If you thought about the word ‘composer’, what image would come to mind? Glover (2000)1 carried out a study with children aged 7-8 where she asked them to draw a composer. Most drew an adult sitting at a piano or conducting. Perhaps, then, this is an indication that children do not consider their actions when manipulating sounds to be aligned with those of a ‘composer’.
Terminology is crucial – the way in which we introduce ideas sends messages to children about what we want them to do and our expectations. The term ‘composing’ sounds very formal. ‘Improvising’ – sometimes referred to in music lessons as ‘making something up off the top of your head’ can, understandably, seem scary and risks being ‘wrong’. We need to constantly reiterate that there are no wrongs. Perhaps the term ‘doodling’ seems less scary – after all, children readily visually doodle with a variety of art materials. How about inviting children to ‘make up their own music’? ‘Try out two ideas’ or ‘fiddle around until you find a short tune you like’ sound more achievable and accessible openings than ‘composing’ and ‘improvising’.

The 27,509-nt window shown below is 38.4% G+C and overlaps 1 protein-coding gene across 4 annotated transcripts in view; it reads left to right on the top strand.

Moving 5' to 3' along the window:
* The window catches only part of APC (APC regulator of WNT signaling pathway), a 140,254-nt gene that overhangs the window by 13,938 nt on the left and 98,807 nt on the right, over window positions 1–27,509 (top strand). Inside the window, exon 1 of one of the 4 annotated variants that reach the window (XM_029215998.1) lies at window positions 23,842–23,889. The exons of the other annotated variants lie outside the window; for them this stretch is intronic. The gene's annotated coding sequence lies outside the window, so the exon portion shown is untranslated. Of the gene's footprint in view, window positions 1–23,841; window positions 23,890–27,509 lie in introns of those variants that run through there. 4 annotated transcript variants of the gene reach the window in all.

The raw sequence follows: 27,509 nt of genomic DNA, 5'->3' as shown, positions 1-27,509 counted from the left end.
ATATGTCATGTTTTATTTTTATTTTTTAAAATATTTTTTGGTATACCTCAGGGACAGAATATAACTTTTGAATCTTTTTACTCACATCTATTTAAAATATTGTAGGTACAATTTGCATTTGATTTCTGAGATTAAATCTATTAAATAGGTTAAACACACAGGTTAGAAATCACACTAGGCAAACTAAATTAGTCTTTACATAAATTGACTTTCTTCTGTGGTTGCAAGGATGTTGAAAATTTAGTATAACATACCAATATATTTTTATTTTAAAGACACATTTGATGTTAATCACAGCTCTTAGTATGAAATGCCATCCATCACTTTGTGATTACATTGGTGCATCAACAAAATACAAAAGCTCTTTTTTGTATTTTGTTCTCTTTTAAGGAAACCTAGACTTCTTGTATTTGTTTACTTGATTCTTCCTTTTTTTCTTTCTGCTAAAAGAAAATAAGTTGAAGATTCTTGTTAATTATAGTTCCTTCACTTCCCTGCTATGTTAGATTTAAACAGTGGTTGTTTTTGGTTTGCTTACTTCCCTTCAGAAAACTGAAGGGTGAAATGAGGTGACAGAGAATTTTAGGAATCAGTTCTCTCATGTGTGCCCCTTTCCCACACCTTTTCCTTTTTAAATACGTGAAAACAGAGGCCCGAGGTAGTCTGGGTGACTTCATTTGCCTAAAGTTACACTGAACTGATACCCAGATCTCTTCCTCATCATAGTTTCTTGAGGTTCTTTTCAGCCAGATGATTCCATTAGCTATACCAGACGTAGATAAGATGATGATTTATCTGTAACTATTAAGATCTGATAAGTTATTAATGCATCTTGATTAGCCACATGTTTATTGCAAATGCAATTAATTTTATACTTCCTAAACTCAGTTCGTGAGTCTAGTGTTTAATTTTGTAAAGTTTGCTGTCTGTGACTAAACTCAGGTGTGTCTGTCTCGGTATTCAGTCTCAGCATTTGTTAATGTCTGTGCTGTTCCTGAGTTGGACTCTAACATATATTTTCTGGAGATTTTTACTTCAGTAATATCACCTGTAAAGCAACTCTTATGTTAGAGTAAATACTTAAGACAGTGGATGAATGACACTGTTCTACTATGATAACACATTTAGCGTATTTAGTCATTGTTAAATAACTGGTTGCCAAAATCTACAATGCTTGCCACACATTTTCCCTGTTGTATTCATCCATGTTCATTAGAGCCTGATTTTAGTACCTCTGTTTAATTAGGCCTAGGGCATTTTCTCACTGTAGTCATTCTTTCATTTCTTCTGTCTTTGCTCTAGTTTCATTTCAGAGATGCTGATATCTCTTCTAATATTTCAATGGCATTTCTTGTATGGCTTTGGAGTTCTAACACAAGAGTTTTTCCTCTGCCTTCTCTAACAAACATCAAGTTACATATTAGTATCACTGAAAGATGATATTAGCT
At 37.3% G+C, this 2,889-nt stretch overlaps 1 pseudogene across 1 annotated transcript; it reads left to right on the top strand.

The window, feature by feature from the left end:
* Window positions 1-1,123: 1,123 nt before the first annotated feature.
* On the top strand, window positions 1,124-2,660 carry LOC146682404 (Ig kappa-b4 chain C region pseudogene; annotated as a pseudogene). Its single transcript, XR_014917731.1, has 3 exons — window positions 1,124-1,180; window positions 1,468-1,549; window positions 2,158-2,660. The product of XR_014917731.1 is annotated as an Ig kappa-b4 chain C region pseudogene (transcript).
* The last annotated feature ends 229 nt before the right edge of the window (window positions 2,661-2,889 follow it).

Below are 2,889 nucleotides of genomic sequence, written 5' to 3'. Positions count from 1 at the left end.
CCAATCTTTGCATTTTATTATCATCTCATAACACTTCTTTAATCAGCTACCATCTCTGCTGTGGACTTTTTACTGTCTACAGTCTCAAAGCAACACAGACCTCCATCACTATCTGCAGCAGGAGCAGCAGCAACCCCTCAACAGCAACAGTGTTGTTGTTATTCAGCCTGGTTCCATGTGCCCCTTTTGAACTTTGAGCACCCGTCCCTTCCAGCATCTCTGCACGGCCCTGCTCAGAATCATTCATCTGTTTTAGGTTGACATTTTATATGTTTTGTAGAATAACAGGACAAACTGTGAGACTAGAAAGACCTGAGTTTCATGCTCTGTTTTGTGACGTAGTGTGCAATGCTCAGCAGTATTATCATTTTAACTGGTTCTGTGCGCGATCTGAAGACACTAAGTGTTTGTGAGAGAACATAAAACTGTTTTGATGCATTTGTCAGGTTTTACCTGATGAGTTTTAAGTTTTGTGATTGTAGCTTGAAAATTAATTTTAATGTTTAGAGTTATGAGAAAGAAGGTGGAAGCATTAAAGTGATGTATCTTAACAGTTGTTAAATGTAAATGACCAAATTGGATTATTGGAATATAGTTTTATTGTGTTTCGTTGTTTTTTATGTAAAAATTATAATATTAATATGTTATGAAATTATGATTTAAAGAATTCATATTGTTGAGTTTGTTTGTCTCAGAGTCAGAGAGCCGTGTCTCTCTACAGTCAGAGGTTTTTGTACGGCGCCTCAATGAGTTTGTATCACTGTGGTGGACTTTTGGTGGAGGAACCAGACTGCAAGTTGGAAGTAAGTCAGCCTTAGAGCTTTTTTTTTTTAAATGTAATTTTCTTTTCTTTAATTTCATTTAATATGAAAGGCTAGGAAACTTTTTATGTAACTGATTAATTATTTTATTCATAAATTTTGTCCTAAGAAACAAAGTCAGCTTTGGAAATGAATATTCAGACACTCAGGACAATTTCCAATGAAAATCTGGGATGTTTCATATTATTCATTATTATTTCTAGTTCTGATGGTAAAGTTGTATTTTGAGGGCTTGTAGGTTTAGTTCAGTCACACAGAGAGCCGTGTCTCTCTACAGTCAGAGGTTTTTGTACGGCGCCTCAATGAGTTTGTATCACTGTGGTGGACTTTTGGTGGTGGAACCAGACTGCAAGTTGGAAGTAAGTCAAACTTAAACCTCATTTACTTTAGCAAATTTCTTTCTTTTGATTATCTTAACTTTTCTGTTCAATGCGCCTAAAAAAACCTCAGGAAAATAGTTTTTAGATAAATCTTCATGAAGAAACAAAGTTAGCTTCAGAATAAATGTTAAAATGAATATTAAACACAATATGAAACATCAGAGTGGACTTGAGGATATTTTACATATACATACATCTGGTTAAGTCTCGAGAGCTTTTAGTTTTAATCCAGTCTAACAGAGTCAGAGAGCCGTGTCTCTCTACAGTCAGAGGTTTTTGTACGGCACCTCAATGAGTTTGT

1Glover, J. (2000) Children Composing 4–14. London: RoutledgeFalmer